Tuesday, September 29, 2009

On Contextualizing and Authority

This is another post that was originally written for my Christian Theology class at WFUSD. As I have done previously, I will include bibliographical information at the bottom of the post. Word of warning: this is the least favorite of the posts that I have written for the class to date. There was something about it that just didn't quite come together for me.


This past week readings from both Migliore and Ford touched on the place and authority of scripture in Christian theology. These readings grabbed me became the focus of my thought this week. I mentioned last week that I grew up in churches that, while they belonged to a mainline denomination, could very easily be considered “conservative evangelical” in their outlook. Like many similar churches a great deal of emphasis was placed on “scripture.” I place this in quotes due to the loaded way that this term was used in the churches of my youth. Often this emphasis was rooted almost entirely in certain passages that served to reenforce the conservative/fundamentalist doctrine that we were getting from other places. The truth be told, while I am sure that this is not true, I don't remember a sermon other than Christmas and Easter being preached from the gospels. There was a lot of Paul and a lot of “Old Testament,” but not a whole lot of Jesus.

The other side of my religious upbringing was what I got at home. Both of my parents were “progressives” before we ever heard that word. They certainly served as a counter-weight to the indoctrination that I was receiving at church. However, even at home the scriptures played a large role. Until I went to High School and there simply ceased to be time, every morning was started sitting around the table, reading the Upper Room devotion for the day with the scripture being read out of the red family RSV. When we would visit my great-grandmother in West Texas every meal was started by handing around little slips with different Bible verses on them. I knew that I had “grown up” when I was able to have my own to read to the table. Beyond these family rituals I saw both of my parents spend time every week preparing for Sunday School reading, studying, and pouring over whatever the passage was for that week. Thus, even from the two disparate strands of my religious education I saw the scriptures take a central role.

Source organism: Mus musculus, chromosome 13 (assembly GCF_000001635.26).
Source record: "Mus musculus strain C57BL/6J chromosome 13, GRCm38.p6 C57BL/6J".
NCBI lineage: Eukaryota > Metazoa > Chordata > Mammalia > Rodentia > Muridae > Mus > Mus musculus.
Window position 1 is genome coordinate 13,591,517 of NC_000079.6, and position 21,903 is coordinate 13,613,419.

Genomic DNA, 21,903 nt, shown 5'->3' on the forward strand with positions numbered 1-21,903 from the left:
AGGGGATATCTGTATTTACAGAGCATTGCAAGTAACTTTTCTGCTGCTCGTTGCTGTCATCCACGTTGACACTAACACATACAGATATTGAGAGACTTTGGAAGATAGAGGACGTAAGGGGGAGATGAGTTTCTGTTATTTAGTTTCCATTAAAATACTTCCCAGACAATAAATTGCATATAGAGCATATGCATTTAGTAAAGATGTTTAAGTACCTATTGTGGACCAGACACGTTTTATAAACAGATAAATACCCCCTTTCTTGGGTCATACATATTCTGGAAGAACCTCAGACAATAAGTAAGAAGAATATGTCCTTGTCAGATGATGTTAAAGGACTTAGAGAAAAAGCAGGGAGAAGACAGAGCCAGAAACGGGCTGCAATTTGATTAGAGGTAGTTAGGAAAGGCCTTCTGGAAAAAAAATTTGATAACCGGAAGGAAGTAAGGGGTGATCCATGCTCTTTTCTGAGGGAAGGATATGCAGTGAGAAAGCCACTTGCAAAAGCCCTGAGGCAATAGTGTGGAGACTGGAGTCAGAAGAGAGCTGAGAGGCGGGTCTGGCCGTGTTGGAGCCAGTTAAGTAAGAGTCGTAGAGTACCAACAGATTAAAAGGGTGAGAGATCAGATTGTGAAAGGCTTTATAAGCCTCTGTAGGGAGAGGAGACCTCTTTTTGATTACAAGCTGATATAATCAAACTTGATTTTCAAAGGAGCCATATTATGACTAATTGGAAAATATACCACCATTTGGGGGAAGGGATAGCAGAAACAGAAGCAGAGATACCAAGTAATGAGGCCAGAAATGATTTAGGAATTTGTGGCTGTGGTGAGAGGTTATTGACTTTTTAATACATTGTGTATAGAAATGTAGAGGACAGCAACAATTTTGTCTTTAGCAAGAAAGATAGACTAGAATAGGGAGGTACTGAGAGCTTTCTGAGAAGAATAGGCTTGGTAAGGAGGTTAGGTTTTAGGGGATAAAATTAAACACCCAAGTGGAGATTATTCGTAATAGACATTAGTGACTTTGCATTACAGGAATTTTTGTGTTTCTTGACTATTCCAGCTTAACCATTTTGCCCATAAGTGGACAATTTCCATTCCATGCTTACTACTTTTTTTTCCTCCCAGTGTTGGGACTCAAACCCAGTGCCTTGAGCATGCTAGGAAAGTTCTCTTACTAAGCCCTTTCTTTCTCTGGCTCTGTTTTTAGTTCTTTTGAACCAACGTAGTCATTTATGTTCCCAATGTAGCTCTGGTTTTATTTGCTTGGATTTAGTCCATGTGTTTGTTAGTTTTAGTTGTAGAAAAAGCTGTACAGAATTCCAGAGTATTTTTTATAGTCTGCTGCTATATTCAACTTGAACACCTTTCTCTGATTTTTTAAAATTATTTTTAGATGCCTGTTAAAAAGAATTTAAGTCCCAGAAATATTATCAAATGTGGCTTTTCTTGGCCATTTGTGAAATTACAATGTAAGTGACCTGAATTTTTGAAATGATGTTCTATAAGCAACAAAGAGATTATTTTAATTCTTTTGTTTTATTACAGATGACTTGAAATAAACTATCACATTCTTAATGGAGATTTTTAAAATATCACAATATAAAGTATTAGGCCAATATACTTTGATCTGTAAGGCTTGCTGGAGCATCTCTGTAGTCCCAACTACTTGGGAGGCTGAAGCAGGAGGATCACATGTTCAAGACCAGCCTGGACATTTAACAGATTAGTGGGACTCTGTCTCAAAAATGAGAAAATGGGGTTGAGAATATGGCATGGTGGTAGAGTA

As I have gotten older and matured, both in life and in faith, a central struggle has been what role do the scriptures hold in my life and my theology. Can the scriptures be more than the literally read club that I saw in church, used to beat up people that don't fall into whatever orthodoxy the church tries and limits them to? After first leaving the church altogether and then spending time in the Unitarian-Universalists, what I have gradually come to believe is that the scriptures must hold a central place for us. They are what makes us, us. They are what roots us to the story of Jesus more than any tradition, doctrine, or creed. Without the scriptures the church becomes nothing more than an ethical debating society and a poor one at that, with no central narrative to tie us together. It is this centrality of the scripture in my faith that has lead me back to the term “evangelical” as a word that I feel more and more comfortable with to describe myself. I have often been told that I am being “too biblical” when making a point or having a discussion.

One place this position takes me is the tendency to quote and use scripture to frame my arguments. For an example of what I mean, look back at my entry from last week. Thus, when Craig pointed out the danger in “proof-texting” this week in class, I was forced to have a nice hard think about if that is what I was doing. Was I guilty of pulling passages out of context to “make my point?” This is not the first time that I have been confronted with this question. I have certainly been accused of doing it before, normally when the person that I was engaged with didn't like the conclusion that I was drawing! However, after the readings this week and reflecting on my use of scripture, I would make the argument that this is not what I do.